- Fisker Lands Another $100 Million in Private Investment for Karma
- BMW i Drivers Can Get 100% Renewable Electricity Package in Germany
- Visiting the Fabulous Collection of Doctor Renewables
- Green Jobs Growth in the USA: Manufacturing Leads the Way, 3.1 Million Green jobs in November
- 1960s Muscle Car–Inspired Train Could Be a Beautiful High-Speed Train in Australia
- First Solar Teams Up with Kiran Energy and Mahindra Solar for Rajasthan Power Plant
- Clean Tech and New Energy Awards 2012
- Report: Mid-Atlantic Offshore Wind Industry Could Create 70,000 Jobs, Generate Billions in Revenue
- How the U.S. Is Getting More Hydropower without Building a Single New Dam
- Common Questions for Solar Panel Installers (Top 18)
- Australia’s Solar Field of Dreams
- Australia’s 1st Utility-Scale Solar Farm Now On!
- British Firms Look to Invest in Kenya’s Renewable Energy Sector
- Voltage Cycles, Stylish Electric Bikes
- Kandi Technologies Will Sell First 5,000 Electric Vehicles to Hangzhou, China for Just $6,300 Each
- Abraham Lincoln Was on to Wind Power Long Before the Rest
- Puma Launches Line of Biodegradable Shoes & Clothes
Posted: 10 Oct 2012 08:00 PM PDT
The $100 million will reportedly be for production as well as marketing of the vehicle. Notably, Fisker is currently looking to expand into the Middle East and China.
Not stated in the Fisker press release is that the Karma isn’t exactly the most fuel-efficient electric car on the market. The Karma gets 54 MPGe on battery and 20 MPG on gas. Compare that to the Chevy Volt, which gets 98 MPGe on battery and 37 MPG on gas; or the Honda Fit EV, which gets 118 MPGe (it’s a pure EV); or the Tesla Model S, which gets 89 MPGe (again, it’s a pure EV).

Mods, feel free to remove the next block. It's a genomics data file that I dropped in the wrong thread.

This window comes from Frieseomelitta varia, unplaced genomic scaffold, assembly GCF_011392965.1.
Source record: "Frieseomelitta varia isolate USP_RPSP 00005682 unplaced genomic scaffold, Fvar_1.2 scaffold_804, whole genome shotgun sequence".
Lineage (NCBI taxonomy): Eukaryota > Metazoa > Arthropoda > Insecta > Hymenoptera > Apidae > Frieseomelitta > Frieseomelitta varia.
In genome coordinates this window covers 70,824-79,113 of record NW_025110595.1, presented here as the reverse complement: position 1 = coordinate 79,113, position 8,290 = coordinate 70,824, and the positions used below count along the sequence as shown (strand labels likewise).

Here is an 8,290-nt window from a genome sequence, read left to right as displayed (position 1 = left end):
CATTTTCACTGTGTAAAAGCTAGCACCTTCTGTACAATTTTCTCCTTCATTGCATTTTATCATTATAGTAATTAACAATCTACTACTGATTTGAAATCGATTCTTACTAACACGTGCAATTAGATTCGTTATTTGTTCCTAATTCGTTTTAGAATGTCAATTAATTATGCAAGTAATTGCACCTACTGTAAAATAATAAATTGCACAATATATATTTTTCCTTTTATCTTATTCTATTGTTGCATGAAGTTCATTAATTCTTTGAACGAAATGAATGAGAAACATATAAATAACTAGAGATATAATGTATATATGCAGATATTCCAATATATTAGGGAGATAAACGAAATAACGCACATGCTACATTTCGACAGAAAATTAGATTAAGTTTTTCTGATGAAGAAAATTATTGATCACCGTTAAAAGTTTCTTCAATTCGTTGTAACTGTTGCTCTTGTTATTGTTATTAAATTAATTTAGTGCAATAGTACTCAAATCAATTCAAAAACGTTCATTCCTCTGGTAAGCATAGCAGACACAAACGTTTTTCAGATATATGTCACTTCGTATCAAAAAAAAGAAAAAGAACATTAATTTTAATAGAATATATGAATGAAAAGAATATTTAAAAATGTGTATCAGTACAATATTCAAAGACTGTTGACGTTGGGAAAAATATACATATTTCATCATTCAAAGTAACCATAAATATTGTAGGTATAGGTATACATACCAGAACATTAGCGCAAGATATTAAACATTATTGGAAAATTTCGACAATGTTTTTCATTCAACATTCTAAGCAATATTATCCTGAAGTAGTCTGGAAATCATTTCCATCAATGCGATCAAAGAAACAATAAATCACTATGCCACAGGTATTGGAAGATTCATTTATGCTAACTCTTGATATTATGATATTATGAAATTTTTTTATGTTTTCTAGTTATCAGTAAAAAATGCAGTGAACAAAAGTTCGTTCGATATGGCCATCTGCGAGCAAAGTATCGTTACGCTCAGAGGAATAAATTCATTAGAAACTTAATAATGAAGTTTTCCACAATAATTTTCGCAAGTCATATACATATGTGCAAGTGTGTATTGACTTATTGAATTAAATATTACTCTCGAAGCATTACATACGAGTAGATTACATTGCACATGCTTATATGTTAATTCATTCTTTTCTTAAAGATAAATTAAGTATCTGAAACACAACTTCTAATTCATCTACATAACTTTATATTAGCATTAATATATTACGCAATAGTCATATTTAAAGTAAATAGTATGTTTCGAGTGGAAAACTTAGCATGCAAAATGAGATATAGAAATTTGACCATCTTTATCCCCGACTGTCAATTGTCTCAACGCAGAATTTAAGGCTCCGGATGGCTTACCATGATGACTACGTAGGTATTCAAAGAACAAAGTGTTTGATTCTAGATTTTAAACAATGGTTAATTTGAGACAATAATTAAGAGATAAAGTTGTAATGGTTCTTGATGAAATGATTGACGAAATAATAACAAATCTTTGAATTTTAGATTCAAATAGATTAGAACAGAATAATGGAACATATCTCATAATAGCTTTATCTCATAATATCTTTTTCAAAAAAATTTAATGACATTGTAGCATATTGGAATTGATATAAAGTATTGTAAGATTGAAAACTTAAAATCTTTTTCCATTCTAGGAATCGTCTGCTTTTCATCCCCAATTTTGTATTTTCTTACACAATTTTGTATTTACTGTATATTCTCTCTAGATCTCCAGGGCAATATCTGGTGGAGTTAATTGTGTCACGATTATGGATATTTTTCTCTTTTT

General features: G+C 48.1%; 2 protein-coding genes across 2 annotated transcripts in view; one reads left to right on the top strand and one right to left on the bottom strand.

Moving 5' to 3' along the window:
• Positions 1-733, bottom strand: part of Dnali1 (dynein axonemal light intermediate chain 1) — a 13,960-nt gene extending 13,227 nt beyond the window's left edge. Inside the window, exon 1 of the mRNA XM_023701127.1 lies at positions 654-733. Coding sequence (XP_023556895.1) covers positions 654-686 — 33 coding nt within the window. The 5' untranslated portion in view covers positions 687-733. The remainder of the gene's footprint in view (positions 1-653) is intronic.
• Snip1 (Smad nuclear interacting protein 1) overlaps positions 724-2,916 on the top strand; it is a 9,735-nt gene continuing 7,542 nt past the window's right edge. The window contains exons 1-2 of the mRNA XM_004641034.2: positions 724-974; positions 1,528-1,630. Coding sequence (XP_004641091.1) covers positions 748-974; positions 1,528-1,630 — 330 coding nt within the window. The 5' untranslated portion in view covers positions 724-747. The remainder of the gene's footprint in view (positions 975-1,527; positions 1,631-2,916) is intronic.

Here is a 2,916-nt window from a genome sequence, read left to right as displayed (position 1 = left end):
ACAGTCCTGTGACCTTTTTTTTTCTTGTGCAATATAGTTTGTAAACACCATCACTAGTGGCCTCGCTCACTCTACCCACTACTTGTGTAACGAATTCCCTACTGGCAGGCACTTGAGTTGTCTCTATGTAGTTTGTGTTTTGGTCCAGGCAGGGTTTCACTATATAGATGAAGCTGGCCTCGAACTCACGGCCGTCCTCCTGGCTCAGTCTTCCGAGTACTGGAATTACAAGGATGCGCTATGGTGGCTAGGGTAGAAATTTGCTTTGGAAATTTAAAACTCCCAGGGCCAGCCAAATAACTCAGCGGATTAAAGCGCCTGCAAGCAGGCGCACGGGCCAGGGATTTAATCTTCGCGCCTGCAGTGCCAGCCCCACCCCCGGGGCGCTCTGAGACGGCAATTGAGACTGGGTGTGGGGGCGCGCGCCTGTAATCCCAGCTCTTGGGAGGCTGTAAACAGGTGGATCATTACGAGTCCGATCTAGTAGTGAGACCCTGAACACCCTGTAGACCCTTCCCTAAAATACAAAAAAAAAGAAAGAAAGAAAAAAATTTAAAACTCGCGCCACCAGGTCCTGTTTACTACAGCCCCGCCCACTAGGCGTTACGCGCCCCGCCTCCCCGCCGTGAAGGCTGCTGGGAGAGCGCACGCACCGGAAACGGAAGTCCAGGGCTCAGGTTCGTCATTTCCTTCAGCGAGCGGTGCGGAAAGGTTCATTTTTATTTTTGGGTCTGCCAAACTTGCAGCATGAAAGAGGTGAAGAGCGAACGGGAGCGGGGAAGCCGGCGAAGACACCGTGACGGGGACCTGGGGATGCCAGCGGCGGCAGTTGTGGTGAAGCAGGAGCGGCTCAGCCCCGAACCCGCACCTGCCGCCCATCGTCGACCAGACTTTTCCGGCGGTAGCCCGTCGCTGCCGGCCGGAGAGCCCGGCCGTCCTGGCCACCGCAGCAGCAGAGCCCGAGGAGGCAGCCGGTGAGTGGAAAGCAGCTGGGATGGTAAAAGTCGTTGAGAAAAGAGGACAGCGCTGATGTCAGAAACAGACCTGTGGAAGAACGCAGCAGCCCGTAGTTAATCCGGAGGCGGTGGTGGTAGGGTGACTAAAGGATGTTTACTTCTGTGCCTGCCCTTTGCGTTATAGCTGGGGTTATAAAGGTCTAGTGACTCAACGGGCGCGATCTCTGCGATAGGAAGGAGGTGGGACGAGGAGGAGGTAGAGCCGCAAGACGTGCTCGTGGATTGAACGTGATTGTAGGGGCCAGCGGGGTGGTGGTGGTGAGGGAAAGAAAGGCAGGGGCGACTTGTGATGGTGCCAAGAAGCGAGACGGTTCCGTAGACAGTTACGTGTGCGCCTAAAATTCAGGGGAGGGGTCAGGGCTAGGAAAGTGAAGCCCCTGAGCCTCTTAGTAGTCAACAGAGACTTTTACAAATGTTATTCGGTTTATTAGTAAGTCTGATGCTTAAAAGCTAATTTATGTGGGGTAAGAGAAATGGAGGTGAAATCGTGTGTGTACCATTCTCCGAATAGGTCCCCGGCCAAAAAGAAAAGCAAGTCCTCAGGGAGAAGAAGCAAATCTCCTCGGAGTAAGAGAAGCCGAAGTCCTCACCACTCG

Nonetheless, the Karma is better than the average car. And let’s hope new models will have better fuel efficiency.
Fisker Automotive has completed the initial closing of its current equity financing, representing in excess of $100 million of new funding.
This initial closing will provide the company with funding for continued product development, market expansion and a new global marketing campaign for the Fisker Karma, the world’s first luxury Electric Vehicle with extended-range (EVer™).
Fisker expects to continue to utilize equity financing to support its business plan that combines continued sales of its inaugural Karma model with market expansion into the key Middle East and China markets, along with further development work on its second production model, the mid-size Atlantic sedan.
Since its inception in 2007, Fisker Automotive has raised over $1.2 billion in private equity and borrowed $193 million under the Department of Energy Advanced Technology Vehicle Manufacturing (ATVM) loan program. In the last 18 months, the company has raised in excess of $600 million in private equity, with nearly $300 million of this total coming since it brought the award-winning Karma to market in December last year.
Tony Posawatz, Fisker’s CEO said: “This is another major vote of confidence in Fisker’s pioneering technology and business model. We are grateful to both our investors and our initial customers who have supported our company and are quickly becoming our biggest advocates.”
Since being launched in December, nearly 1,500 Fisker Karma sedans have been delivered to customers in the US and Europe, bringing the company a further stream of revenue and helping to attract new investment interest.
Adds Tony Posawatz: “The Karma is already a testament to US automotive innovation and advanced technology and we intend to announce our production plans for the Atlantic and a timeline by December of this year.”
Henrik Fisker, founder and Executive Chairman of Fisker, said: “The latest financing arrangements mark an important milestone for Fisker. We are now poised to invest in the next generation of extended-range battery electric luxury cars and another chapter in the fast-paced expansion of Fisker Automotive, and are demonstrating our commitment to long-term success.”
About Fisker Automotive, Inc.
Fisker Automotive is a new automaker with a mission to build an innovative, eco-driven company that redefines and reshapes how the world thinks about cars. The company is leading the auto industry with its unique Electric Vehicle with extended range (EVer™) powertrain technology, which combines the power and efficiency of electric drive with the range and freedom of a gasoline engine.